36 cities adopt policy roadmap for ethical use of data and technology

18th November 2020 Sarah Wray

Thirty-six cities across 22 countries, including Barcelona, London, Mexico and Melbourne, will be the first to adopt a new global policy roadmap which aims to help them ensure technology is deployed responsibly.

Developed by the G20 Global Smart Cities Alliance, which launched last year and is led by the World Economic Forum (WEF), the roadmap includes policies for privacy protection, equitable broadband coverage, accountability for cybersecurity, increased openness of city data, and better accessibility to digital city services for disabled and elderly people.

The announcement comes at a time when cities are under pressure to do more with less, and faster than ever, as they are at the forefront of the COVID-19 response and recovery effort.

Data and technology are an important part of this but there are concerns that many cities don’t yet have adequate tools to make quick, multi-faceted decisions about the deployment of complex technology.

Avoiding pitfalls

Although some cities are beginning to put more holistic technology governance policies in place, the majority don’t have the resources and capacity to think through all of the “enormous complexity” that comes with rolling out smart city technologies, Jeff Merritt, Head of the Internet of Things and Urban Transformation, World Economic Forum, said, speaking at the Smart City Live 2020 event yesterday. He said the range of decisions, from privacy and interoperability to data ownership, can leave public servants feeling they are navigating “a field of landmines”. This can see them deciding to take “a gamble” or being stalled altogether.

The WEF initiative aims to provide a global framework to address this, including processes and regulations.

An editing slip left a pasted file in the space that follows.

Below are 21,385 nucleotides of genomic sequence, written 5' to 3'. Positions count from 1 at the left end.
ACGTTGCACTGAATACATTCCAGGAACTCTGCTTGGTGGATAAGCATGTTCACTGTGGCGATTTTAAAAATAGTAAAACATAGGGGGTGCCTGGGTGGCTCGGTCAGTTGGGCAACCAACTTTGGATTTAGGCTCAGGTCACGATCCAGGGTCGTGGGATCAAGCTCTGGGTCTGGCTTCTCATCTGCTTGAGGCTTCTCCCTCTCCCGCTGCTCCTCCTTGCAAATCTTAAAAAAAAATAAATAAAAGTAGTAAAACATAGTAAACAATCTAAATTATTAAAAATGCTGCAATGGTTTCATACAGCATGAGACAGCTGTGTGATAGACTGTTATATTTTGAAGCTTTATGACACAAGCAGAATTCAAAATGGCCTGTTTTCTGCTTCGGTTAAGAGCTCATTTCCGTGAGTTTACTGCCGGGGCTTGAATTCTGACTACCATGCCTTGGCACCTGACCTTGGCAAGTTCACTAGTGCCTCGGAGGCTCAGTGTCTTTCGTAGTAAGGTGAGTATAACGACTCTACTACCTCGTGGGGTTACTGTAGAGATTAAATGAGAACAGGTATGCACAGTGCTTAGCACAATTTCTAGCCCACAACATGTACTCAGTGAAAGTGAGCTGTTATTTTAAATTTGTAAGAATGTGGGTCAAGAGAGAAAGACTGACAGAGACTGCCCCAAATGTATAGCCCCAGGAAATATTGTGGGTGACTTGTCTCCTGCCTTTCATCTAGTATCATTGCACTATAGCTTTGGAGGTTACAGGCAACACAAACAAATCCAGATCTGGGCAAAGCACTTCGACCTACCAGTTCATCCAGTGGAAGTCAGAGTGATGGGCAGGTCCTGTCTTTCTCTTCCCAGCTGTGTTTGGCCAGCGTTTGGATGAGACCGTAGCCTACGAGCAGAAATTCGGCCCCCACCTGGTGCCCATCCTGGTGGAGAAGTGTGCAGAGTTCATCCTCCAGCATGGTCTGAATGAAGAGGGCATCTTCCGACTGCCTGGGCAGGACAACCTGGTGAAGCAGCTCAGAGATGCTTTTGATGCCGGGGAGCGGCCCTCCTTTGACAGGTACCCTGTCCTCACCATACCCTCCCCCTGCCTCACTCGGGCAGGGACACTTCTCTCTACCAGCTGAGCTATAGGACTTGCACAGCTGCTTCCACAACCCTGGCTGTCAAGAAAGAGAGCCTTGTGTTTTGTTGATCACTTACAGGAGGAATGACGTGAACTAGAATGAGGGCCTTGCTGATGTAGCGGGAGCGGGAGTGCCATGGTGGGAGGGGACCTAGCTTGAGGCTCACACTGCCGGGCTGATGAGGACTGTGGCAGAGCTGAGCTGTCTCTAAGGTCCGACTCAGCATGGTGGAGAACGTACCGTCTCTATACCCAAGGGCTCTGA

“This roadmap is not about theoretical ideas and pipe dreams, it is built on practical, real-world policies from leading cities around the globe,” said Merritt. “City governments are on the frontline of a global crisis and need to be able to act quickly and decisively to curtail this pandemic and set course for their economic recovery. Technology is an essential tool in this fight but governments cannot risk falling into the usual traps related to privacy, security and vendor lock-in.”

Through the Alliance, experts from government, private-sector partners and civil society have analysed and compiled approaches from around the world to identify model policies for successful, ethical smart cities. These will be added to over time.

The 36 “pioneer cities” which are kicking off the effort will collaborate with the Alliance to evaluate and enhance their policies.

Participating cities are: Apeldoorn, Barcelona, Belfast, Bengaluru, Bilbao, Bogotá, Brasilia, Buenos Aires, Chattanooga, Cordoba, Daegu, Dubai, eThekwini (Durban), Faridabad, Gaziantep, Hamamatsu, Hyderabad, Indore, Istanbul, Kaga, Kakogawa, Kampala, Karlsruhe, Leeds, Lisbon, London, Maebashi, Manila, Medellín, Melbourne, Mexico City, Milan, Moscow, Newcastle (Australia), San José and Toronto. More cities are invited to join.


London’s Chief Digital Officer, Theo Blackwell, said “We need to work together to realise the potential of data to solve city challenges by putting it in the hands of those who can make a difference. But we also need to do it in a way that is safe, ethical and responsible. London is proud to join this global initiative as a pioneer city to promote the adoption of ethical smart city policies.”

Dr. Frank Mentrup, Mayor of Karlsruhe, commented: “The G20 Global Smart Cities Alliance offers a unique opportunity to develop common ethical standards, foster digital sovereignty and therefore create and build a new resilient ‘trust infrastructure for cities and citizens’, as trust is going to become one of the most important and most vulnerable resources of our future.”

Image: Hugh Han on Unsplash

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